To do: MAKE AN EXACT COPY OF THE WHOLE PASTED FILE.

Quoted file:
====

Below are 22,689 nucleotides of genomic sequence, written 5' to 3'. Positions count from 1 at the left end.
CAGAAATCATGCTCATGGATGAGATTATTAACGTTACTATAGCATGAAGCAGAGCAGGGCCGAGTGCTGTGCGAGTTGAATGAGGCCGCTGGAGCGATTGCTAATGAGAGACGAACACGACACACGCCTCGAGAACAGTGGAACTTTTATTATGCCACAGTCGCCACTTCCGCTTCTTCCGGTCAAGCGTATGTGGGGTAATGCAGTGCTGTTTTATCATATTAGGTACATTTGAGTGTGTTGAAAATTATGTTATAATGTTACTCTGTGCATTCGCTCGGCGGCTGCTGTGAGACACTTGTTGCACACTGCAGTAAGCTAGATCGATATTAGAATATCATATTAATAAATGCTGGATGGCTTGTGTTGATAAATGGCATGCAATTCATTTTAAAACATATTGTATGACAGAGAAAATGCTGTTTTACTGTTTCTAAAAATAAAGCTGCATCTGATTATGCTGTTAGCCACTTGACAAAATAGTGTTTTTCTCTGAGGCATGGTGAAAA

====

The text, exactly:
Below are 22,689 nucleotides of genomic sequence, written 5' to 3'. Positions count from 1 at the left end.
CAGAAATCATGCTCATGGATGAGATTATTAACGTTACTATAGCATGAAGCAGAGCAGGGCCGAGTGCTGTGCGAGTTGAATGAGGCCGCTGGAGCGATTGCTAATGAGAGACGAACACGACACACGCCTCGAGAACAGTGGAACTTTTATTATGCCACAGTCGCCACTTCCGCTTCTTCCGGTCAAGCGTATGTGGGGTAATGCAGTGCTGTTTTATCATATTAGGTACATTTGAGTGTGTTGAAAATTATGTTATAATGTTACTCTGTGCATTCGCTCGGCGGCTGCTGTGAGACACTTGTTGCACACTGCAGTAAGCTAGATCGATATTAGAATATCATATTAATAAATGCTGGATGGCTTGTGTTGATAAATGGCATGCAATTCATTTTAAAACATATTGTATGACAGAGAAAATGCTGTTTTACTGTTTCTAAAAATAAAGCTGCATCTGATTATGCTGTTAGCCACTTGACAAAATAGTGTTTTTCTCTGAGGCATGGTGAAAA